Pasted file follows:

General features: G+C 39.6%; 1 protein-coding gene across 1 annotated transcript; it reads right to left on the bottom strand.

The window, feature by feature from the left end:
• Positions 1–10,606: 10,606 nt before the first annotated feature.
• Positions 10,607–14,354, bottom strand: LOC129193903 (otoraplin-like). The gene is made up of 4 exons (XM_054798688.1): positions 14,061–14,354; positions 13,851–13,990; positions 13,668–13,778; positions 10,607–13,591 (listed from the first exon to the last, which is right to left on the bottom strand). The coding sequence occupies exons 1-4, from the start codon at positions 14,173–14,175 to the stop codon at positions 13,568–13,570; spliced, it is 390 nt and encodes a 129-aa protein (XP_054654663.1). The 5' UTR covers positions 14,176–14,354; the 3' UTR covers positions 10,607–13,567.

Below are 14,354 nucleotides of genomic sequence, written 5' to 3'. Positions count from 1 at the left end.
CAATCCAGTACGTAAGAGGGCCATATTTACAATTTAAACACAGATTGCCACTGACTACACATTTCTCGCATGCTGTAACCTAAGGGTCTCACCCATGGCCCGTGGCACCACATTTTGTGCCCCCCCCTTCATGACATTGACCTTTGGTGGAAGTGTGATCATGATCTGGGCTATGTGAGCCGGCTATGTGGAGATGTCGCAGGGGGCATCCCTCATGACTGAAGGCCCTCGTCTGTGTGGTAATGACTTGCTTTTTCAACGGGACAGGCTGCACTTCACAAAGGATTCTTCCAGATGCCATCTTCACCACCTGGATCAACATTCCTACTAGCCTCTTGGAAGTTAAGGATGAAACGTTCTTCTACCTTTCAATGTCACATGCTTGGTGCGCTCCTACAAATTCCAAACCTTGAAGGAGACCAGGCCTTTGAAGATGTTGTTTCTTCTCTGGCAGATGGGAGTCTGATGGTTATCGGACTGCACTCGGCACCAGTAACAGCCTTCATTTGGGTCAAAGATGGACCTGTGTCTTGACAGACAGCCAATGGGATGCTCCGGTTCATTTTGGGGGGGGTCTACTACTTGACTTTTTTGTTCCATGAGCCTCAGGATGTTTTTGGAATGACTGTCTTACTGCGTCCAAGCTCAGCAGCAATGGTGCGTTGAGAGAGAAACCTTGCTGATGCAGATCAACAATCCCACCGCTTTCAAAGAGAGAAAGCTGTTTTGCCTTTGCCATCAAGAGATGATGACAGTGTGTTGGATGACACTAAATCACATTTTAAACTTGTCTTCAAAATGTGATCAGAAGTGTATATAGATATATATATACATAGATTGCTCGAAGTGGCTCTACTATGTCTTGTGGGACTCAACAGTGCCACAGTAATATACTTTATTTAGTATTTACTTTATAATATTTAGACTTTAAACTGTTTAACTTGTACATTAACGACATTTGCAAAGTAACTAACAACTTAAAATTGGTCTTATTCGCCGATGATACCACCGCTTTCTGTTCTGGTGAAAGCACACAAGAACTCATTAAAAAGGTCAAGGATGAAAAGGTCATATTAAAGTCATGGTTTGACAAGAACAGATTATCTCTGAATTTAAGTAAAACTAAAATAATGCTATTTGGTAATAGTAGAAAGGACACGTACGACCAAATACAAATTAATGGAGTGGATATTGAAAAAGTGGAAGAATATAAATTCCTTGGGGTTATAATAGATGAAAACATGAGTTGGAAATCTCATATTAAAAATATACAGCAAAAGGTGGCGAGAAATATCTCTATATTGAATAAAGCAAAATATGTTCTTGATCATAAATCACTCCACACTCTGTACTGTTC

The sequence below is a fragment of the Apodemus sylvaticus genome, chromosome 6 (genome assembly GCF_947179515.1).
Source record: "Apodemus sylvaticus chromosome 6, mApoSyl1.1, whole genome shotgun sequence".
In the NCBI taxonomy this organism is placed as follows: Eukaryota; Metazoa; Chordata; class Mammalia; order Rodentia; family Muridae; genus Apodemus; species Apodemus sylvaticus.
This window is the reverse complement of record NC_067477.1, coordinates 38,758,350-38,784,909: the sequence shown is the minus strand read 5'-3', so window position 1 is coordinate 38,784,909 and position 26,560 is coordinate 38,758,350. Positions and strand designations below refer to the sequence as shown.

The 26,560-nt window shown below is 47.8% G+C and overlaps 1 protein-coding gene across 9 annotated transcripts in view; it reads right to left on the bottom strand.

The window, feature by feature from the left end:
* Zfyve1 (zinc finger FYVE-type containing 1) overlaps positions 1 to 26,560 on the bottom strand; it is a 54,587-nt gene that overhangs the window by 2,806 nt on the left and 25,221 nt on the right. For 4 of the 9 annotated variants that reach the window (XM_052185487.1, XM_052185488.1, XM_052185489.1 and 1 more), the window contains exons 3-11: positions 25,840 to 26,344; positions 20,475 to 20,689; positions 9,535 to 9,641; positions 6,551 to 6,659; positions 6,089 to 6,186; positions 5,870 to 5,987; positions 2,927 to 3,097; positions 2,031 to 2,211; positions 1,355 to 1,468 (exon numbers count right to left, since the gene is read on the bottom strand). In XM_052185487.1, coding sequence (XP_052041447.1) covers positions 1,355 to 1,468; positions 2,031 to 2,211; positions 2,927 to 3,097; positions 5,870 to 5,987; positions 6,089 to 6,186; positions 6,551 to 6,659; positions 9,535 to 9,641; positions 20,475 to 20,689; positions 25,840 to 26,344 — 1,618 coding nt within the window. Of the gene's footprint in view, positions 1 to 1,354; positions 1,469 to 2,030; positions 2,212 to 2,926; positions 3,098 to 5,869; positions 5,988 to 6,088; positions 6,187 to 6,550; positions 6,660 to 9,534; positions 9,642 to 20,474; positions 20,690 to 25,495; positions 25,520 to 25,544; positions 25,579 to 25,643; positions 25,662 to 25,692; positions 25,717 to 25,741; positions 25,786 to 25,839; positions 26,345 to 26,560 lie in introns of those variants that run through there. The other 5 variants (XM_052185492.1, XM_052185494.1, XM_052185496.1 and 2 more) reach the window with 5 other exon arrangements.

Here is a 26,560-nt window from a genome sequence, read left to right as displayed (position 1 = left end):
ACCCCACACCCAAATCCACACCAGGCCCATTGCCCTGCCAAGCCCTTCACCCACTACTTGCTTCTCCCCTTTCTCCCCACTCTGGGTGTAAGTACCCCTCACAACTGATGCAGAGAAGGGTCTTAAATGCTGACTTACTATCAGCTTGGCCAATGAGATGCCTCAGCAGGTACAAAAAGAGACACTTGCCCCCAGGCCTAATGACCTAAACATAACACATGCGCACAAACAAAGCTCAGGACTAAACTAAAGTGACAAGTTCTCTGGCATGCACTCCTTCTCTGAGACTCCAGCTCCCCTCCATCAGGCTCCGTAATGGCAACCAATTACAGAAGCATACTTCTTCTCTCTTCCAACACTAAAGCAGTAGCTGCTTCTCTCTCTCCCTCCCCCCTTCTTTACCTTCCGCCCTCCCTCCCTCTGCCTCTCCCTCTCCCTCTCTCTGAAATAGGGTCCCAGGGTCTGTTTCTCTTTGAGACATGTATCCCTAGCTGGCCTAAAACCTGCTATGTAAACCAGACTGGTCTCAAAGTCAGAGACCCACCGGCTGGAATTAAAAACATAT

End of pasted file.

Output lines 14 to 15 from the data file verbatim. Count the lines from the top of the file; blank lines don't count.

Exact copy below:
Here is a 26,560-nt window from a genome sequence, read left to right as displayed (position 1 = left end):
ACCCCACACCCAAATCCACACCAGGCCCATTGCCCTGCCAAGCCCTTCACCCACTACTTGCTTCTCCCCTTTCTCCCCACTCTGGGTGTAAGTACCCCTCACAACTGATGCAGAGAAGGGTCTTAAATGCTGACTTACTATCAGCTTGGCCAATGAGATGCCTCAGCAGGTACAAAAAGAGACACTTGCCCCCAGGCCTAATGACCTAAACATAACACATGCGCACAAACAAAGCTCAGGACTAAACTAAAGTGACAAGTTCTCTGGCATGCACTCCTTCTCTGAGACTCCAGCTCCCCTCCATCAGGCTCCGTAATGGCAACCAATTACAGAAGCATACTTCTTCTCTCTTCCAACACTAAAGCAGTAGCTGCTTCTCTCTCTCCCTCCCCCCTTCTTTACCTTCCGCCCTCCCTCCCTCTGCCTCTCCCTCTCCCTCTCTCTGAAATAGGGTCCCAGGGTCTGTTTCTCTTTGAGACATGTATCCCTAGCTGGCCTAAAACCTGCTATGTAAACCAGACTGGTCTCAAAGTCAGAGACCCACCGGCTGGAATTAAAAACATAT